Is the snuggly doona and a movie on the couch more enticing than getting outdoors this time of year? I made plenty of gear mistakes and consequently spent hours freezing my butt off – as seen from my beaming smile in the picture below. But I’ve finally nailed (most of the time) winter clothes.
The first year I cycled in winter I was short on money for gear so I used my imagination to keep warm. I went so far as to cycle with plastic bags in my shoes and rubber washing up gloves under summer cycling gloves (hot tip: standard washing gloves don’t work but fleecy lined does help). Every time we stopped my hands went behind my back to keep them out of sight!
Over the years
I am too soft have no desire to shiver my way through adventures so I stocked up on winter gear. Here’s 6 items I rely on the most:
1. An awesome rain jacket. Without a doubt this it the one must-have item. I’ve got a Goretex jacket (just replaced the old one which I had for 7 years) which keeps me dry and blocks the wind. Water conducts heat 25x faster than air (and there are other factors at play too) which means if you’re wet, you can get cold fast. Wind also makes a massive difference – to keep warm we need to stop wind and water getting in.
2. Beanie. People often say you lose most of your body heat through your head. If all you are wearing is a pair of swimmers (which you’re brave to do in winter!), this myth has now been debunked1. We only lose slightly more heat than you’d expect compared to the surface area of the head. But if the rest of your body is covered up and only your head is exposed, then you do in fact lose a lot of heat through it (because the warm blood cools as it is exposed to the cold air around your head). And hey, who doesn’t love a warm beanie!?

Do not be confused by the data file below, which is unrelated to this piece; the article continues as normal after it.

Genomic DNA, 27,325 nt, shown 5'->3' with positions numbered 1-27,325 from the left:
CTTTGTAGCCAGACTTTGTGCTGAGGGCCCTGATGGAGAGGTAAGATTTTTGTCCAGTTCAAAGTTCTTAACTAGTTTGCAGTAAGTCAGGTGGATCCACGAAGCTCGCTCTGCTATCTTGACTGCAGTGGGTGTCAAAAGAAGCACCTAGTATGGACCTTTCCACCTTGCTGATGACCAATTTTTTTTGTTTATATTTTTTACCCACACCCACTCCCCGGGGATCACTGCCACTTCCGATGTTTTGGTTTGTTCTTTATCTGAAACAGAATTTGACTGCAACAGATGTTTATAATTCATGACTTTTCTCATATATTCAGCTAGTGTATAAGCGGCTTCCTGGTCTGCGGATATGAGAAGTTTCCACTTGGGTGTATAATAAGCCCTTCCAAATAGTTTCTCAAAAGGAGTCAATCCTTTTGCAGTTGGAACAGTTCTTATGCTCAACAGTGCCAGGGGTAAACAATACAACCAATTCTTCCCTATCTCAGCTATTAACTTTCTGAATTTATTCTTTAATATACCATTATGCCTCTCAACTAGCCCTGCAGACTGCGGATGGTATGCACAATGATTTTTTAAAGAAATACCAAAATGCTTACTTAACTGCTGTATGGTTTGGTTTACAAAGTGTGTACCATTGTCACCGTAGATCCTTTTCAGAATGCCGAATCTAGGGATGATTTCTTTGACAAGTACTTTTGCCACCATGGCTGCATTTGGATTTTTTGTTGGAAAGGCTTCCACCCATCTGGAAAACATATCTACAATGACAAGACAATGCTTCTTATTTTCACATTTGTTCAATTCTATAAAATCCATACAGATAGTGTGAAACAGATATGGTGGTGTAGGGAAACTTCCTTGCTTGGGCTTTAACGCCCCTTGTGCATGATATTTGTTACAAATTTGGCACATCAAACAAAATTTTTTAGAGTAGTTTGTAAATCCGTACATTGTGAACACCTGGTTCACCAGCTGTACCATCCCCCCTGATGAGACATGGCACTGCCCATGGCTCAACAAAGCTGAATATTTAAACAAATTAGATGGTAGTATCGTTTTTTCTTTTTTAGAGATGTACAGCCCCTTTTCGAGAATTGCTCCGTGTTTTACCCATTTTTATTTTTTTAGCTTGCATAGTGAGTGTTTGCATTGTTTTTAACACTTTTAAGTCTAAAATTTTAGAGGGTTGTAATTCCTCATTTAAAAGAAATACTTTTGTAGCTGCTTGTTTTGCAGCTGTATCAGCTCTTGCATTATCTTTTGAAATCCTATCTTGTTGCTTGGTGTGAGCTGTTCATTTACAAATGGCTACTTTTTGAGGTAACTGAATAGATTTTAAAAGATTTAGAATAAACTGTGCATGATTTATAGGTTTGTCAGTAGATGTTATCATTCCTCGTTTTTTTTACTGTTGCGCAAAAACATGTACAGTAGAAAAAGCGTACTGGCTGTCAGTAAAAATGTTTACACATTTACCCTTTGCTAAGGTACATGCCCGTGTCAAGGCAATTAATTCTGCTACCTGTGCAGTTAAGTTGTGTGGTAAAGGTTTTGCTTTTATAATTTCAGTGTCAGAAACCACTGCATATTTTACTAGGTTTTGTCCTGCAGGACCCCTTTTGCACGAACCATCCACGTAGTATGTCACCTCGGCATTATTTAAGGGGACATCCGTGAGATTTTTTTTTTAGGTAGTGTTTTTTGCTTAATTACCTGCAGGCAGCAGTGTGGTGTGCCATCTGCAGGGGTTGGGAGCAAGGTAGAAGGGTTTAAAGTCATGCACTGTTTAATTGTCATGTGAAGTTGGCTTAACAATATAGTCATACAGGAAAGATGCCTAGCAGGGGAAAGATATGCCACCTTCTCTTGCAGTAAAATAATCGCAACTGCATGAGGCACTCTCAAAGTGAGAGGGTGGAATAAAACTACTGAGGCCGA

3. Quality merino base layers. These are soo good! Our adventure racing team is supported by IO Merino who make what I reckon are the best merino clothes in the business so I stocked up on a bunch of items. Merino is super warm and is much better when wet than cotton (synthetic can be good but it also gets smelly. Don’t say I didn’t warn you…)
4. Mid layer/fleece. You need some decent insulation between those base layers and the jacket and that’s where a nice, warm mid-layer comes into play. It could be merino or fleece but inside the ‘shell’ of your jacket this is the layer providing the most warmth (unless you’re lucky enough to have the synthetic down jacket too).
5. For overnight or trips to colder areas: Synthetic down jacket. The down industry is not a pretty one, but down jackets are incredibly warm. Synthetic down is still very warm so is a good alternative. Only problem with down is that if it gets wet, it’s nearly useless so on multi day trips with a lot of rain forecast I’d be bringing another option like a 2nd warm mid layer.
6. Plenty of warm woollen socks (or synthetic but I prefer wool). Because cold feet suck.
One final note – if you have cold hands and feet even when they’re covered up, it may be because your core is cold. No matter how many layers you have on your extremities, if your core temperature is low your body will shunt blood away from extremities to try to maintain its core temperature.
Don’t ask me about clothes for ‘real’ winter as my Canadian friends tell me – I aim to steer clear of places where my dreadlocks might snap off like Cool Runnings. But for Aussie adventures, these 6 items go a long way!